What’s in your green tea?

What’s in your green tea?

Green tea has been around since 2737 B.C. For many, the ancient Chinese beverage is synonymous with good health because of its wealth of antioxidants and metabolic-boosting benefits.

Over the last 10 years, green tea sales have boomed, with some estimates showing that Americans drink nearly 10 billion servings each year.

But a new report by an independent laboratory may cause some to second guess green tea benefits. According to the report published by ConsumerLab.com, some bottled varieties are little more than sugar water that contain very little amounts of the antioxidants that has made the tea popular. The research also shows that some green tea leaves, particularly those from China, are contaminated with lead, though it does not appear much of the metal seeps out during the brewing process.

However, researchers found that green tea brewed from loose tea leaves have the best and most potent antioxidants, like epigallocatechin gallate, or EGCG. Research linking EGCG to weight loss and cancer prevention has helped to fuel green tea popularity—making it the second most popular tea in the U.S. behind black tea according to the Tea Association of the USA.  

Closer Look at the Research
As part of the study, researchers looked at green tea in several phases. In one phase, they unpacked the nutritional labels of four varieties of bottled green tea beverages sold in stores. This included two popular brands: Diet Snapple Green Tea, which they found contained little to no EGCG and Honest Tea’s Green Tea With Honey, that claimed to have 190 milligrams of catechins, but researchers found that it only had about 60 percent of that. The beverage also contained 18 grams of sugar and about 70 milligrams of caffeine.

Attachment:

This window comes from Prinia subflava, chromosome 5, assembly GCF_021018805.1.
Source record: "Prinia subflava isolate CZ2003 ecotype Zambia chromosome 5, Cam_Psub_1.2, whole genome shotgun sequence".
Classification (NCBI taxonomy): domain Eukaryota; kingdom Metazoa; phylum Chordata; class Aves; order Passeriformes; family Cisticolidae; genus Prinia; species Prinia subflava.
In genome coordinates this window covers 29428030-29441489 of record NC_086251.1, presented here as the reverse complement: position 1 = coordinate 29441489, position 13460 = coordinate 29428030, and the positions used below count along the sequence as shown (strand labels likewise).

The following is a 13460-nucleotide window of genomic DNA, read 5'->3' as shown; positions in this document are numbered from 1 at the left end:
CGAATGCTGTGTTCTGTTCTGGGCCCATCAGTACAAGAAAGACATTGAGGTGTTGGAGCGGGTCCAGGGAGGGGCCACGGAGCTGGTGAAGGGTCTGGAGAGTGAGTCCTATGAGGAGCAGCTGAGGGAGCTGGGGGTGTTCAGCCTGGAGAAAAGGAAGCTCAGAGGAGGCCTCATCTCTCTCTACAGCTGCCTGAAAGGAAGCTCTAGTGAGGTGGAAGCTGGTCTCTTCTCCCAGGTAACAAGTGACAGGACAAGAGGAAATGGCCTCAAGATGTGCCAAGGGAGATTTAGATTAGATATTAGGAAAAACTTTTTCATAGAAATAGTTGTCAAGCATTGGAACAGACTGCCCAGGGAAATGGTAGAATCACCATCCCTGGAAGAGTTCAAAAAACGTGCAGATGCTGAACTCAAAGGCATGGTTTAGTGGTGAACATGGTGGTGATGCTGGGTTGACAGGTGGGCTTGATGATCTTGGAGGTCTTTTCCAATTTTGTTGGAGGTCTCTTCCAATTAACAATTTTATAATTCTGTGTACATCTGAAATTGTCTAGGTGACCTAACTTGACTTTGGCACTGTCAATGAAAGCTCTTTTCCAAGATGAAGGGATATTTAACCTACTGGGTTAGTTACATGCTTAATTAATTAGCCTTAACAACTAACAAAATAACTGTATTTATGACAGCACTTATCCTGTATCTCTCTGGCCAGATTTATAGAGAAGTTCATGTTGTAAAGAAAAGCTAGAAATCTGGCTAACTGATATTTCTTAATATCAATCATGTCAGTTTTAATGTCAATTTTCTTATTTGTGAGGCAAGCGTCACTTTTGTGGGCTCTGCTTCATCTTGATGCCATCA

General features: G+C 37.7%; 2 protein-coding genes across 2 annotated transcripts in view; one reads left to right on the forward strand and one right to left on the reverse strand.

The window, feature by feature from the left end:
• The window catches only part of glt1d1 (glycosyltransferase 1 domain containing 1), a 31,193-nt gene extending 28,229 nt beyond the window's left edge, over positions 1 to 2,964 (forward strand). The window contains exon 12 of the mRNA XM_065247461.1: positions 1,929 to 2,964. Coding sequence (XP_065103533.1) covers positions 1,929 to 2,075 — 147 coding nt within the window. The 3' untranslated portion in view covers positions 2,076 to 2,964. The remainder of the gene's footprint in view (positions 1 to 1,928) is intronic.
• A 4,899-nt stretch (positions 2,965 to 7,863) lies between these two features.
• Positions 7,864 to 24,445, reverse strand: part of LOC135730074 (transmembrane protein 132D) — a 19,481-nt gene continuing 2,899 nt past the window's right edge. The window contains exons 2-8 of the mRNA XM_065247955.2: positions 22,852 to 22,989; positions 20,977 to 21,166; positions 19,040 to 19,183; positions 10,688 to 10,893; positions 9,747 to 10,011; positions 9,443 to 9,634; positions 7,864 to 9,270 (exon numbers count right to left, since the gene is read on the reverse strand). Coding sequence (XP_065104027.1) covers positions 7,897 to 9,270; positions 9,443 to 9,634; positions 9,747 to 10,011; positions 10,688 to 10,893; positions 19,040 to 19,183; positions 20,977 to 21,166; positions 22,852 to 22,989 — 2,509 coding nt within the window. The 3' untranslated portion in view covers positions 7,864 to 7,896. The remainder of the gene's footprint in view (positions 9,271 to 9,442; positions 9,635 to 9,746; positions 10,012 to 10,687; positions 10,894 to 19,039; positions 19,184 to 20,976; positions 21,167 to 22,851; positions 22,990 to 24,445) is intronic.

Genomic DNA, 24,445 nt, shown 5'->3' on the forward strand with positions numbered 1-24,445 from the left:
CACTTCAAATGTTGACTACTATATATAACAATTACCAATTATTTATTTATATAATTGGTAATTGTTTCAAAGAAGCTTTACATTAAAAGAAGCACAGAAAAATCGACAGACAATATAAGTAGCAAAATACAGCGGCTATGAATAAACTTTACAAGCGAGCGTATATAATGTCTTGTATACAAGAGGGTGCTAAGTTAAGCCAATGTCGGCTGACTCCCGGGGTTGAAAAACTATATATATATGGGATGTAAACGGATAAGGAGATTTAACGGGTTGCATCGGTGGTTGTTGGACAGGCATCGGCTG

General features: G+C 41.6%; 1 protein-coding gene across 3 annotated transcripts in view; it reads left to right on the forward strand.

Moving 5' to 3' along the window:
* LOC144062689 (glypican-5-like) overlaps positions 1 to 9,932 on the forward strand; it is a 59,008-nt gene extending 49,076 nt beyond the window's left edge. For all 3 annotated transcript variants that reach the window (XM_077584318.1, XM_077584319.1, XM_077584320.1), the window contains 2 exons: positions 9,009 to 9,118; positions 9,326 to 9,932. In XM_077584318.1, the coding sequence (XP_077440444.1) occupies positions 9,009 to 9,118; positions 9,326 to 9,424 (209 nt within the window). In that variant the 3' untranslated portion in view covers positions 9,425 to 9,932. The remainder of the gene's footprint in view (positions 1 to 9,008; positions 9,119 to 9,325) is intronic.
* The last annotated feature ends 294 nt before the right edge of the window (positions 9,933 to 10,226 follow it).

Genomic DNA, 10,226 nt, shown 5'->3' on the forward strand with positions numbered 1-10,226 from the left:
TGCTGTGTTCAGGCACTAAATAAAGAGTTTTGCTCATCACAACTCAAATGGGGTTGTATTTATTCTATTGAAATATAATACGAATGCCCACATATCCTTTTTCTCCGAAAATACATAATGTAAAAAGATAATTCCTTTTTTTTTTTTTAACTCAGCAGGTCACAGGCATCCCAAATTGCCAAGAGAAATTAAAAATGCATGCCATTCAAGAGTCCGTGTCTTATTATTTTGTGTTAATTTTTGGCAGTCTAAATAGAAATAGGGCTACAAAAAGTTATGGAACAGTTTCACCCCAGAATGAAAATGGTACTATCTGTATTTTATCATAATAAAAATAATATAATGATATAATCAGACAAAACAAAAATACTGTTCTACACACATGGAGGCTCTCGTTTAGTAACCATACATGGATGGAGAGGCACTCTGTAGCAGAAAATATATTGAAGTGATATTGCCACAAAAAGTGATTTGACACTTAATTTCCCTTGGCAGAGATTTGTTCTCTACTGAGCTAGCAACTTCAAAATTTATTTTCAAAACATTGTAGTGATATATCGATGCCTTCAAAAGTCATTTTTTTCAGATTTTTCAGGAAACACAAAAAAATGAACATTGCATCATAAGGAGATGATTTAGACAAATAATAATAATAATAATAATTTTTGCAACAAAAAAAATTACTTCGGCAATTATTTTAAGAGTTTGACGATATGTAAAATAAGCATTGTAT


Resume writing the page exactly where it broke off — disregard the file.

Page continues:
Another phase of the study took a closer look at green tea loose leaves, which is its more natural form. Researchers specifically checked out those sold by Teavana, as well as tea bags sold by companies like Lipton and Bigelow. What they found will certainly be soothing to Teavana drinkers. A single serving of of the company’s Gyokuro green tea, about one teaspoonful, is packed with antioxidants—about 250 milligrams of catechins, a third of which were EGCG.

There is good news for Lipton and Bigelow green tea drinkers as well. Their tea bags were found to have somewhat smaller but still good amounts of antioxidants as well. 

Researchers say the most surprising phase of the study was their lead content findings. Green tea leaves in the Bigelow and Lipton tea bags did contain measurable amounts of lead—approximately 1.25 to 2.5 micrograms per serving. Teavana leaves did not have any measurable lead amounts.

In an online statement, the president of ConsumerLab.com, Dr. Tod Cooperman said, “Lead can occur in many botanical products because it is taken up from the ground.”

That’s why Dr. Cooperman believes that the tea leaves containing lead probably originated in China, where studies have found  that leaves can gather larger amounts of lead in some regions.

Researchers say the good news for green tea drinkers is that the small traces of lead found in brewed teas poses no real health concerns.

Dr. Cooperman noted that most of the lead stays in the actual leaf and  if you use tea bags, they generally filter out most of the lead effectively.

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health enews Staff
health enews Staff

health enews staff is a group of experienced writers from our Advocate Aurora Health sites, which also includes freelance or intern writers.